WASHINGTON - Federal regulators may clamp down on depositor-owned thrifts that switch to state charters to take advantage of a spate of generous state laws governing stock conversions.

Both the Federal Deposit Insurance Corp. and the Office of Thrift Supervision - alarmed by reports of managements changing mutual thrifts' charters to capture large blocks of free or low-priced stock for themselves - have opened investigations aimed at producing new rules.

"What we want to do, particularly in the conversion area, is to work with the FDIC to develop standard rules that apply to all institutions," Jonathan L. Fiechter, acting director of the OTS, said in an interview last week. "Regulatory arbitrage does not make any sense."

Insider Windfalls

The FDIC's largest concern about such deals is "an institution that would first of all change to a state charter to circumvent the OTS and then do some type of a [stock] conversion where the insiders reap windfall profits and leave very little for the depositors," according to an FDIC source.

OTS rules allow depositors to buy stock ahead of the mutual thrift's executives. They also set limits on the amount that insiders can buy. Under federal rules, management may be given free stock a maximum of 4% of the value of the deal, but under state rules there are often no explicit limits.

Provident Bank recently offered mutual thrift managers in three states 15% of the value of deals in which the thrift converted to stock at the same time it merged with Provident.

Patchwork Regulation

The Provident deals and others like them are possible in nine states that have recently passed laws creating state-chartered savings banks. They are North Carolina, Wisconsin, Illinois, Kentucky, Ohio, Pennsylvania, Indiana, New Jersey, and Texas.

Traditionally, state-chartered savings banks have been found primarily in New York and New England, but the 1989 federal thrift bailout law allowed them for the first time in other states. Texas, which passed its law in September, is the most recent addition to the list of states with the new charters.

OTS regulations govern all federally chartered thrifts as well as state-chartered savings and loans that convert to stock form, but the regulations do not govern state-chartered savings banks. The FDIC serves as a secondary regulator for state-chartered thrifts.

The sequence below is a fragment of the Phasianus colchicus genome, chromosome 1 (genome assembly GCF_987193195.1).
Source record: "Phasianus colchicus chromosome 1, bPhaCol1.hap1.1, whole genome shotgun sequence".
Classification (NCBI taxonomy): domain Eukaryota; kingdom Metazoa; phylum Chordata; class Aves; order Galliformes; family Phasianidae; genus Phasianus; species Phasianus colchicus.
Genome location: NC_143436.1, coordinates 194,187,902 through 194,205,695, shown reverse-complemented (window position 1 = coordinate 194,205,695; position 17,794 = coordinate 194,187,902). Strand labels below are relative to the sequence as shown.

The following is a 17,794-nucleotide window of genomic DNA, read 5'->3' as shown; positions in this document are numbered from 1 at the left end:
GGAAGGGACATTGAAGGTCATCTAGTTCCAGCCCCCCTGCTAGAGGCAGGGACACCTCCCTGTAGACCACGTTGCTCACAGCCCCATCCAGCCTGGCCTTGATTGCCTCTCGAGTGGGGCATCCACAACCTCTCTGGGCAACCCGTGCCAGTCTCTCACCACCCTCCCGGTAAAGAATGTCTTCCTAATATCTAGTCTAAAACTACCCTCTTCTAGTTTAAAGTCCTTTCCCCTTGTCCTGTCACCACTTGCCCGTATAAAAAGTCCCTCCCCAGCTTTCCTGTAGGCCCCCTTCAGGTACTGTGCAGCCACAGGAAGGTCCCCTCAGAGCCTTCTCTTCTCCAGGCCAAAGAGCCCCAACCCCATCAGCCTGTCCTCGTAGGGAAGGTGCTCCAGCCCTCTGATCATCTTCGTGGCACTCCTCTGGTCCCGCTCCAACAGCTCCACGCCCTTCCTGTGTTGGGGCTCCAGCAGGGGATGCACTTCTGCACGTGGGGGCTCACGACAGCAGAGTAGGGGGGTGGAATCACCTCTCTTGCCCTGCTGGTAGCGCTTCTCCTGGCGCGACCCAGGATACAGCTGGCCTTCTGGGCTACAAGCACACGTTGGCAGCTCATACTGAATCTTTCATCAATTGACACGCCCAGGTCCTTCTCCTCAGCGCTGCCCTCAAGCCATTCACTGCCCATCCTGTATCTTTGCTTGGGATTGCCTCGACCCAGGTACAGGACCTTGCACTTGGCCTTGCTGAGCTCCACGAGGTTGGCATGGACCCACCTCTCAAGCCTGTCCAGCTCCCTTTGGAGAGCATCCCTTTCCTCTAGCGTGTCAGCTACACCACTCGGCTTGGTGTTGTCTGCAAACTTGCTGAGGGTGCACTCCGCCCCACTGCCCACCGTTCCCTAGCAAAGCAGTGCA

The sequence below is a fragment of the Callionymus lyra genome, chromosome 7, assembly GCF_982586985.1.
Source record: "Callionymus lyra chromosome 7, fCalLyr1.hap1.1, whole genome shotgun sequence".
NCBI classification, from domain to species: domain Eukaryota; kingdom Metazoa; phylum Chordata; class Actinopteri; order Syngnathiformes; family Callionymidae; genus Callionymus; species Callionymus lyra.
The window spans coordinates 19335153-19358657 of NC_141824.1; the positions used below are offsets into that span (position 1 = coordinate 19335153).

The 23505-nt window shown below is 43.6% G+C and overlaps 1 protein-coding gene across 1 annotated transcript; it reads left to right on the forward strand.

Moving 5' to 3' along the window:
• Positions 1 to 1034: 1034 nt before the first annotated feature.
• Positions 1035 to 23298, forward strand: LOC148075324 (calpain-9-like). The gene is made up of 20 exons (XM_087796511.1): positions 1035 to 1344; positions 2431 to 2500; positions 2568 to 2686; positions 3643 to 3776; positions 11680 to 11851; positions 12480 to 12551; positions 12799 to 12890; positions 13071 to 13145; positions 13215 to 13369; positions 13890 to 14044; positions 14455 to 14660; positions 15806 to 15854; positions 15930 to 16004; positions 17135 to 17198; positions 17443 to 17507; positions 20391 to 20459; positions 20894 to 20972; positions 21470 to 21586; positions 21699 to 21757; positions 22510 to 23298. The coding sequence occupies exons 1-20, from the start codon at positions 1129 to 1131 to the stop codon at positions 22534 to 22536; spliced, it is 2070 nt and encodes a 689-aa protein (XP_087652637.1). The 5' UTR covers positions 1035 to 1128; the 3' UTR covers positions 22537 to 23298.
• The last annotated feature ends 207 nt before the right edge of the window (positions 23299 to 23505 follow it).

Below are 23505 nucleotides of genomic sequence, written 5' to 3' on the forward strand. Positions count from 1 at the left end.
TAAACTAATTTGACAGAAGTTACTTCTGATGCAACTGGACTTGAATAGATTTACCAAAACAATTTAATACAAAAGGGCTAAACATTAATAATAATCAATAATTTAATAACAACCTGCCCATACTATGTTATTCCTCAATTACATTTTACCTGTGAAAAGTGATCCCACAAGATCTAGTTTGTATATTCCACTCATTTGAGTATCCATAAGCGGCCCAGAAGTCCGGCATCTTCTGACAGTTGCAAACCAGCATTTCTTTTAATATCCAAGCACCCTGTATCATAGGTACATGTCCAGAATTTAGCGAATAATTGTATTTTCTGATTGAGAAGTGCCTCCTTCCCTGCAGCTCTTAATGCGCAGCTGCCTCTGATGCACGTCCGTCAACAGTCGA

While no final decisions have been made on whether new rules are necessary, officials at both the OTS and the FDIC will soon complete their inquiries on the matter, which could result in new guidelines for state-chartered savings banks.

Four Areas of Concern

The OTS is drafting an advanced notice of proposed rulemaking, which is awaiting the agency's final approval. It would request public comment on modifying the agency's conversion regulations.

The FDIC staff is drafting a policy statement, which would have to be voted on by the FDIC board before taking effect, an FDIC spokesman said. He refused to provide details on the proposal, but an FDIC source said it will address four areas of concern.

The FDIC proposal will call for an independent appraisal of the mutual thrift's value, which some states do not now require.

"If the shares are priced too low, that will increase the temptation for the insiders to get a disproportionate share," the source said. As a result, "The institution would not get all the capital that it should."

If the shares are priced too high and many are bought by depositors or other unsophisticated investors, the stock price could drop dramatically, or the deal could fall through, the source said.

Secondly, the FDIC statement will outline the apportionment of shares issued and will remind directors and officers of their fiduciary duty to their mutual thrift's owners - its account holders.

"We would prefer that the insiders don't capture most of the stock," the agency source said. "If anyone should get the lion's share of the stock rights, it should be the longstanding account holder."

The proposal will ask for timely disclosure of all relevant and pertinent information.

"In most cases, this is done anyhow," the source said. "There have been some cases in the past where the disclosure has not been adequate."

Lastly, the agency will ask the thrifts to present a business plan. "We just like to know what their long-term plan is to invest the proceeds. We remember back in New England some 10 years ago," the source said, when mutuals that went public "ended up making some bad investments. We would not like that to be repeated."

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